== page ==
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White Mountain 100 - Cold Really Cold

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White Mountain 100 - Cold Really Cold

The White Mountain 100 is a race through the White Mountains of Alaska just north of Fairbanks. It's hosted at the end of March which allows for more daylight and less harsh conditions. I was excited for this race, really excited. But after my sole crushing DNF at the Arrowhead 135 just a few weeks earlier. I wasn't even sure if I'd make it to the start line. It wasn't till all the aches and pains had passed and I wrote about my Arrowhead experience that I realized my failure at the Arrowhead was actually exactly what I needed to get me to the start of the White Mountain.

The weeks leading up to the race were uneventful. I was relaxed and not even slightly nervous of what was in store. I paraglided a bunch and surfed and skied a bit too. The most important thing to me after the Arrowhead was that I was happy. I was happy when I trained. I was happy when I raced. And I was happy when I finished. I just wanted to be happy and if running didn't make me happy I would do something that did. The other two important take aways from the Arrowhead was consistent and appropriate fueling and staying positive even with a bored and ideal mind. The inevitable boredom and loneliness scared me the most. Still not totally sure how to train that other than extreme solitude... and with my dog Lopi I'm rarely alone alone.

The other elephant in the room was my rotated hips. I'm stuck in a forward rotation and have been my entire life. I had hip issues in high school track and field and pretty much my entire running career. However as an adult I barely notice the hip issues until I get 60+ miles into a run. It must be the constant bad form for hours on end that finally add up and explode. I've been in physical therapy now for 6 months and was finally seeing results after the Arrowhead. I however was scared of the idea that I needed to rebuild new running muscles in just 6 weeks so I stopped PT and decided to resume when I got back from Alaska. Better to run on my trained and tested muscles even though a body break down was inevitable. 

I flew up to Alaska the Friday before the race. It was cold when I got off the plane about 12F. Not unreasonable though and I was optimistic that the conditions would be actually warm. My friend Lourdes joined me that night and we got a hotel in Fairbanks. It's so cold there over night that you had to plug the car batteries in when ever you parked them. It's crazy to me that people live here all year round. I made sure to do a really good job this time of eating and drinking before the race. So much so that I kept make myself sick from forcing food down my throat. Though I knew I'd be in a caloric deficit after the race so I needed as much as I could now.

We breezed through the prerace checkin, got our bib numbers, said hi to some old friends, and started the long wait for the race to start. The night before the anxiety started to set in. I asked Lourdes how she survives the boredom. What she thinks about while she's out there. She said she thinks about nothing. Sometimes she counts or just repeats the same word over and over. I wasn't convinced I'd be able to do the same so I download a few more podcasts on my phone just in case.

We woke up early and made it to the start line thanks to the badass crusher Teri Buck who let us follow her. (She'd already be home in Anchorage by the time I finished) It's definitely a bikers race with less than 15 runners out of the entire 90 starters. You also get a feeling that they don't really like the runners that much since the very appropriately refer to us as walkers. I guess if it was just a biking race they could probably make the cutoffs shorter and the volunteers wouldn't have to spend as much time out there but I digress.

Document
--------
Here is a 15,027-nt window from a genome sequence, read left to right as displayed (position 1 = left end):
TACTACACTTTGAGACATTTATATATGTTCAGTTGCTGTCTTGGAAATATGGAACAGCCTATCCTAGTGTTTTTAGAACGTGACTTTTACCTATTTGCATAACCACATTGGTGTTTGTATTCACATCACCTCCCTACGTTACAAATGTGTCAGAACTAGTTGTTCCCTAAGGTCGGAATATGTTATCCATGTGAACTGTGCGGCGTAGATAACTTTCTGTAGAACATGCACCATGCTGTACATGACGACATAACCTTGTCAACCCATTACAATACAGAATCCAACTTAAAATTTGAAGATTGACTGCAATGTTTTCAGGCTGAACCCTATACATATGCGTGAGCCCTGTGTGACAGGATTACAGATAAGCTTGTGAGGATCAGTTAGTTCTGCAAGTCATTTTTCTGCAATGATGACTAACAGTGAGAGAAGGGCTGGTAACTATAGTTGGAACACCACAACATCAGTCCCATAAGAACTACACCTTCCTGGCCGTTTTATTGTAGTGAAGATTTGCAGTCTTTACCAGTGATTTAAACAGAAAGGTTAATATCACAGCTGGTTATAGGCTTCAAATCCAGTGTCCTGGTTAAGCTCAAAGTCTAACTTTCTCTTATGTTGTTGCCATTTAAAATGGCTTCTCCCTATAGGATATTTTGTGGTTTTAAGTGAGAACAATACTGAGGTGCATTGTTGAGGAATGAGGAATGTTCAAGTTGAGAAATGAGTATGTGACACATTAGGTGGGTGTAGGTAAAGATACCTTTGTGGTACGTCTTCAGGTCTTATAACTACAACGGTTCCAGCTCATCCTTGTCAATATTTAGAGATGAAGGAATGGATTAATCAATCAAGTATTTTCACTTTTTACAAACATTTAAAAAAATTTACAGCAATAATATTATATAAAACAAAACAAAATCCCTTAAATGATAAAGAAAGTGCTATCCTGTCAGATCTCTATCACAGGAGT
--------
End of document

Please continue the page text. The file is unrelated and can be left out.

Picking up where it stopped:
The race started quickly my plan was to run for as long as I could so that I could get as far on the course as possible before my legs started to break down. I had a strong start and was moving well. The air was so cold that I physically felt my nose holes freeze shut. A lot colder than I was expecting... this would be a theme. About 45 minutes in I ate some food and then reached for my bladder hose to take a drink. Nothing. I thought maybe the change in altitude from Fairbanks to the start had caused the hose to become pressurized so I waited for an uphill to check the situation. I took the pack off and got the bladder out. It was frozen. I was screwed I thought. I can't believe I didn't bring any other way to carry water. I'd surely not be able to continue if I couldn't drink in between aid stations. Then Lourdes came down the hill. I asked her if I could just have a little bit of her water to get me to the first aid station so I could fix the situation there. Instead she gave me one of her little bottles and we went on our way. Lourdes literally saved my race with that bottle.

The first aid station was just a table on the side of the trail. I drank a bunch of water and filled my bottle again. I needed to make it 21 more miles before I could sit down inside a warm cabin and really fix the situation. At this point Beat, Lourdes, Eric, Tony, Virginia and I were all very close. But I was starting to fall back from lack of hydration and fueling. This section also was when the trail turned from punchy runnable to soft sand snow. I could see Lourdes in front of me and I thought we might go back and forth between peeing and layering but it wasn't long till Lourdes started riding the downhills and gained miles on me. I was alone now and actually enjoying the scenery. It was beautiful and warm enough that I didn't need my face covered. My only wish was that my bladder wasn't frozen.